I felt really small. I just kept sipping my wine and acting impressed (which I was) at the ambition of these bright young people. I hoped they wouldn’t ask me too many questions about my work in the field.

I know they say you can do whatever you want in life if you set your mind to it. But I disagree. There are lots of things I will never do–even if I work my butt off. I will never be an Olympic figure skater. I will never sing be invited to sing the national anthem at a major sporting event (although I’m not sure I could do worse than Fergie). I will never run a mile in under 5 minutes. And I will never find a cure for Alzheimer’s–or any other dementias for that matter.

I might as well have been sitting at a table of Nobel Prize winners.

There’s nothing wrong with not being the person who has the skills to cure diseases and development new drug treatments. But there are times we question whether what we do matters when we compare it to the impactful work of others. They are times we ask ourselves whether we really make a difference. And we have to search for the meaning in what we do. This was one of those times for me.

For a long time, I have felt that this field is focused on finding a cure or prevention method–which is a valid and important goal–but has not been focused enough on improving life for those who currently have a condition that causes dementiaWhen we talk about people who live with dementia in 2018, we often do it to point out how many there are, how expensive their care is, and how we hope that these individuals with diseases that cause dementias do not exist in the future. We want to end dementia. But what about those who get up everyday and negotiate the challenges dementia presents?

So back to the purpose of this blog thing….

It’s about understanding.

Most people you encounter are having a harder time than you think they are.

When we understand people and the challenges they must negotiate, we tend to be just a little bit kinder.

So that’s it. I want you to understand a little more so you’re less likely to lose your cool and more likely to offer a smile.

To my readers that live with dementia, understand that it’s not easy for your family and caregiving team. I’m not saying it’s harder on them than you. In fact, I hate it when people say dementia is really harder on the family. But know that it’s tough for them. And when you’re about to snap, do your best to take a deep breath.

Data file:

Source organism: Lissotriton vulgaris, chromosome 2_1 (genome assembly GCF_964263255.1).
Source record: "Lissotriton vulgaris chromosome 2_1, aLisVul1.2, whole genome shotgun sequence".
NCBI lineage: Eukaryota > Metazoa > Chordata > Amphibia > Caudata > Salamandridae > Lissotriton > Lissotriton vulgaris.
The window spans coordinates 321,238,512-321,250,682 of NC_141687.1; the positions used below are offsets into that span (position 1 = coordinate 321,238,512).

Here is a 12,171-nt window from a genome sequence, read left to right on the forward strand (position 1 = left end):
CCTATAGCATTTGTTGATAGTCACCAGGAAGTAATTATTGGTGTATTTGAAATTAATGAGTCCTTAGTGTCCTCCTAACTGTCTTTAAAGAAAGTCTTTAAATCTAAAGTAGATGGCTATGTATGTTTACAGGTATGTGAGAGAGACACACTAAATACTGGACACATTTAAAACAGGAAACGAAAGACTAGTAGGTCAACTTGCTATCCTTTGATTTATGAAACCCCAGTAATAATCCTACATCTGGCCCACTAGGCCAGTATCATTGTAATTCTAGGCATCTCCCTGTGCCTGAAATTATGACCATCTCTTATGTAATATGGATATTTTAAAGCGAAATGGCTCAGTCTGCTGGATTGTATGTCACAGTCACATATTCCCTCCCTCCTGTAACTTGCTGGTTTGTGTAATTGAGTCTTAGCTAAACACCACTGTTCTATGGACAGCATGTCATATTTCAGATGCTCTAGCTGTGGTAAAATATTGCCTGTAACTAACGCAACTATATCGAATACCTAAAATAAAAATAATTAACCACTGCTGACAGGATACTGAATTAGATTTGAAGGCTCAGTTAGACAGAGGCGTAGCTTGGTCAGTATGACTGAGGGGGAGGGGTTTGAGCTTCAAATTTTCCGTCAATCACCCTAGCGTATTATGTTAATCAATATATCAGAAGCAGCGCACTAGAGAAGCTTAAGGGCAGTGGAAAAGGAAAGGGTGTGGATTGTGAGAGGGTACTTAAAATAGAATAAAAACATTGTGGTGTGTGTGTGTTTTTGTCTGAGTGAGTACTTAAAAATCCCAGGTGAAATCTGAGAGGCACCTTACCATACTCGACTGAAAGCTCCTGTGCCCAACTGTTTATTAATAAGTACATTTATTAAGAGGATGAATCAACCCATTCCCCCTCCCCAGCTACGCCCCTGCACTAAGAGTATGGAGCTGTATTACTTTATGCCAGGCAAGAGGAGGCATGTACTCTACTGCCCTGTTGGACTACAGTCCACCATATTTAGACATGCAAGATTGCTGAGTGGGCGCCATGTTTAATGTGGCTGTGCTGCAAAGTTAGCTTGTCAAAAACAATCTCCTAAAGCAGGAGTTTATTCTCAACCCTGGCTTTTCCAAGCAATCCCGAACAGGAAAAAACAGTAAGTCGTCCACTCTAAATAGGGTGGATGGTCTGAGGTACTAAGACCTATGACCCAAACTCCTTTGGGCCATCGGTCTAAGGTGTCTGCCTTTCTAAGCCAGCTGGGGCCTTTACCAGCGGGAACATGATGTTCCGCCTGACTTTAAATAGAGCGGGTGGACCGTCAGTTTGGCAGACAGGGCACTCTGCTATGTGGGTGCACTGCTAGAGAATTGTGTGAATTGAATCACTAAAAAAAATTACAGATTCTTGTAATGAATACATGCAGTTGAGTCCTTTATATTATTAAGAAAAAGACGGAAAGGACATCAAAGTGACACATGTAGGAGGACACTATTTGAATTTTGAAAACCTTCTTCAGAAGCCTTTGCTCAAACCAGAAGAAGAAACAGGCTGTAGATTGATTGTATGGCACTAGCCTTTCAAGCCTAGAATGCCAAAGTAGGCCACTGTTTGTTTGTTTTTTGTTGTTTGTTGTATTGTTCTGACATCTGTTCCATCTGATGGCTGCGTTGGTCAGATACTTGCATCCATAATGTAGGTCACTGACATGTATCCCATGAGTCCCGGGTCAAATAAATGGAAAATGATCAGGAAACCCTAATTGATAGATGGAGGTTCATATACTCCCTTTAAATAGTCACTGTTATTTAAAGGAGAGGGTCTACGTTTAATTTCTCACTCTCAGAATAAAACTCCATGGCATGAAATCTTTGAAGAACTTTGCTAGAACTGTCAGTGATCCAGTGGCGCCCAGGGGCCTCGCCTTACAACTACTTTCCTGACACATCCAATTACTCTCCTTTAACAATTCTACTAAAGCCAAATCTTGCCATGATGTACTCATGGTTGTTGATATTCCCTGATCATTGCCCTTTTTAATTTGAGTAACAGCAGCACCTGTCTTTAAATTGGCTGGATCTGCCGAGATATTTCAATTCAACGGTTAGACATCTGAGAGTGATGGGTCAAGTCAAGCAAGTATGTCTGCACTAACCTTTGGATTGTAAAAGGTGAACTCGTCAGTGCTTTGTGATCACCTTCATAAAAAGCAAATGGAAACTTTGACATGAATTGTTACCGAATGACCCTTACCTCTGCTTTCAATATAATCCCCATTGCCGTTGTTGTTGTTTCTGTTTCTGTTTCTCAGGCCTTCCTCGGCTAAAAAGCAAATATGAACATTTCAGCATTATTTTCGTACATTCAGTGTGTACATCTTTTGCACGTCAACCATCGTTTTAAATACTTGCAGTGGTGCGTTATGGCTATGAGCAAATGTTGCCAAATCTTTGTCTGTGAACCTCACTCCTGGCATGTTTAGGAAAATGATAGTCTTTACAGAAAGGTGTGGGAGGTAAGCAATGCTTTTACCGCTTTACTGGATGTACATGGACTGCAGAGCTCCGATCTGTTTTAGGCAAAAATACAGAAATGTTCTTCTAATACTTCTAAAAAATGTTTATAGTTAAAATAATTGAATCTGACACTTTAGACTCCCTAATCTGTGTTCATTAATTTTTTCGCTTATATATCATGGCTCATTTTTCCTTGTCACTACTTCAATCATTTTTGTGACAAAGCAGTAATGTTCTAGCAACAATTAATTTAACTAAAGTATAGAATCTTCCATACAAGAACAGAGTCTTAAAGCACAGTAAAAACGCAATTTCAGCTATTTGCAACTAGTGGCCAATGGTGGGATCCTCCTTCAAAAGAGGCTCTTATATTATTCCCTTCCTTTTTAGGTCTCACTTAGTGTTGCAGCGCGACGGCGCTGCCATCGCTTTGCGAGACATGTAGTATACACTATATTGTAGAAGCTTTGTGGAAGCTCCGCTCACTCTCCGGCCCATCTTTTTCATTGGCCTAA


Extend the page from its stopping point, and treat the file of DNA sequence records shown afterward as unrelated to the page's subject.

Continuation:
If you have a family, friend, or neighbor with dementia, I want you understand a little more about what it’s like to have dementia. You’ll never fully get it (unless you have dementia someday, and I hope you don’t) and that’s okay. But the more you know, the more likely you’ll be to shrug something off rather than get frustrated. And that person with dementia isn’t giving you a hard time. They are having a hard time. Please understand that.

If you are someone who reads my blog even though you have no personal connection to dementia (and I’m sure this is a total of about 5 people–maybe some ex-boyfriends from grad school who are snooping to figure out what I’m up to nowadays), understand that most people with dementia live at home, in the community, like the rest of us, for the majority of the years after their diagnosis.

You might not know who has dementia, but when you see someone struggling for any reason, understand that a kind smile goes a long way. Swallow your judgement and realize you probably aren’t really in that big of a hurry anyway. (I hope I’m not coming off as preachy…I admit that I am not as patient and understanding as I could be at times. We are all works in progress, right?)

So the purpose of my blog: